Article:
China hits back at Trump trade move with tariffs on 106 US goods

Retaliation will hit cars, soybeans and orange juice as fears of trade war grow

 Containers  at the Yangshan Deep Water Port, part of the Shanghai Free Trade Zone, in Shanghai, China.

Containers at the Yangshan Deep Water Port, part of the Shanghai Free Trade Zone, in Shanghai, China.

 

China responded swiftly to the latest round of tariffs on Chinese products from Washington by placing a 25 per cent trade tariffs on a list of 106 US goods, including soybeans, cars, chemicals and orange juice.

The tit-for-tat actions mark the latest salvoes in what is rapidly developing into a full-blown trade war between the world’s two biggest economies.

The customs tariff commission of China’s cabinet, the State Council, decided to impose additional tariff of 25 per cent on 106 items of products under 14 categories, the finance ministry said in a statement on its website.

The Chinese government estimated that the products targeted by the tariffs were worth around $50 billion (€41 billion) in 2017. Soybeans are the US biggest export to China.

China’s deputy finance minister Zhu Guangyao said China had never given in to external pressure but said a trade war would mean “lose-lose” for both sides.

“External pressure will instead promote China’s development and innovation,” Zhu told reporters at a briefing in Beijing.

The move was taken after US president Donald Trump announced a proposed list of products subject to additional tariffs, which covers Chinese exports worth $50 billion with a suggested tariff rate of 25 per cent.

The date of implementation will depend on when the US government impose the tariffs on Chinese products, the finance ministry said.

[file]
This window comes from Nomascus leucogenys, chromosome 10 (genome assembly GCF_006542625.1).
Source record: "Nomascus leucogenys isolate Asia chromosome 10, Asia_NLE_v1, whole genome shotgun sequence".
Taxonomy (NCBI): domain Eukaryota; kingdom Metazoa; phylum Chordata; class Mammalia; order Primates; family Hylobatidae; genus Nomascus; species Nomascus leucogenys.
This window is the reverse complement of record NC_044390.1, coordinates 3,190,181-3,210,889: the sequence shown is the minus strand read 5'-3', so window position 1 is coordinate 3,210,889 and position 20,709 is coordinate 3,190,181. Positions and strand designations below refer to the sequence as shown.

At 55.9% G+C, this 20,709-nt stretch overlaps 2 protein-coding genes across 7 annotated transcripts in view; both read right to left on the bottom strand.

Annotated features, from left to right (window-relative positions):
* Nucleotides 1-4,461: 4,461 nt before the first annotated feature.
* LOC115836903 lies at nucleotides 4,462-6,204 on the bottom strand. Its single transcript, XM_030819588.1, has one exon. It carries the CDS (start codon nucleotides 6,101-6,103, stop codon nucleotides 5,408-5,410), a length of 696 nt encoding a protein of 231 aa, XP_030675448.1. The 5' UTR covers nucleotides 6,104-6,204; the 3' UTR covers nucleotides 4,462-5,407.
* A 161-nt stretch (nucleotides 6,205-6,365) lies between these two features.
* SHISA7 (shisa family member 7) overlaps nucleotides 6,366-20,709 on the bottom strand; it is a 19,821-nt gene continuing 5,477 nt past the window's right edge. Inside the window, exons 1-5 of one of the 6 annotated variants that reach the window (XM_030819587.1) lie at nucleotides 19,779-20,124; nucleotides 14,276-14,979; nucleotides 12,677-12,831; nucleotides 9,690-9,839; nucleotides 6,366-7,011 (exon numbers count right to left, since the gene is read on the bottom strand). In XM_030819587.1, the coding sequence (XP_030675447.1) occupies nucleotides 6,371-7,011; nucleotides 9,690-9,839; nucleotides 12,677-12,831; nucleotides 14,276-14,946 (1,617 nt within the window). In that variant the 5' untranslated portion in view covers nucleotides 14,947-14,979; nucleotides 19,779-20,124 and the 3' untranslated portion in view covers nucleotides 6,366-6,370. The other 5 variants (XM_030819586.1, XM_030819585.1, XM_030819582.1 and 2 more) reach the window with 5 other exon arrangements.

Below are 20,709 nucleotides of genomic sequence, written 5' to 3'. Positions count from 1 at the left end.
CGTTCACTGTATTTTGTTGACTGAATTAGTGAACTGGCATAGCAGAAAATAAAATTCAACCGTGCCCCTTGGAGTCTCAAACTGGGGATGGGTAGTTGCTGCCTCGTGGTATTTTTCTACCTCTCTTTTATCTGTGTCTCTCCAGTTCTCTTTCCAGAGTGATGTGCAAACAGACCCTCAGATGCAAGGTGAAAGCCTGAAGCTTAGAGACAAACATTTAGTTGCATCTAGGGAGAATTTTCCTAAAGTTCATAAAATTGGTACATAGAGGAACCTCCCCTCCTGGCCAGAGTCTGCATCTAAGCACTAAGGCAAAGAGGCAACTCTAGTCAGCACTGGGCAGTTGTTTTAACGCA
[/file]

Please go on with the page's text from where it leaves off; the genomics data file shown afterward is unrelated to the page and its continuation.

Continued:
The US list contained around 1,300 Chinese products and included medical products, TVs and motorbikes.

The Chinese say the issue needs to be resolved through dialogue.

“Those who attempt to make China surrender through pressure or intimidation have never succeeded before, and will not succeed now,”

Geng Shuang, spokesperson for the Chinese foreign ministry, told a regular news briefing.

At the root of the current spat are complaints by US companies that China pressures foreign companies to hand over technology in return for market access, that intellectual property (IP) theft is rampant and Beijing does not allow equal playing fields for foreign firms.

The US-China Business Council (USCBC) said Chinese technology transfer practices and protection of IP were two areas that need to be addressed and improved.

“The American business community wants to see solutions to these problems, not just sanctions,” USCBC president John Frisbie said in a statement.

“China needs to substantially improve market access and competitive conditions for American companies selling to and investing in China in certain sectors, but unilateral tariffs may do more harm than good and do little to address the problems in China’s IP and tech transfer policies,” Frisbie said.

Earlier, the nationalist tabloid Global Times said in an editorial that the US was trying to “strangle” Chinese high-tech development and contain China’s rise through a trade war.

“Washington is afraid of China’s rising competitiveness in the field of high technologies. However, it adopts a measure of isolationism instead of motivating the US to compete,” the paper said.

“China should make the US pay the same price, force the US to rethink the strength comparison between the two countries and reflect on how to get along with China in the future,” it said.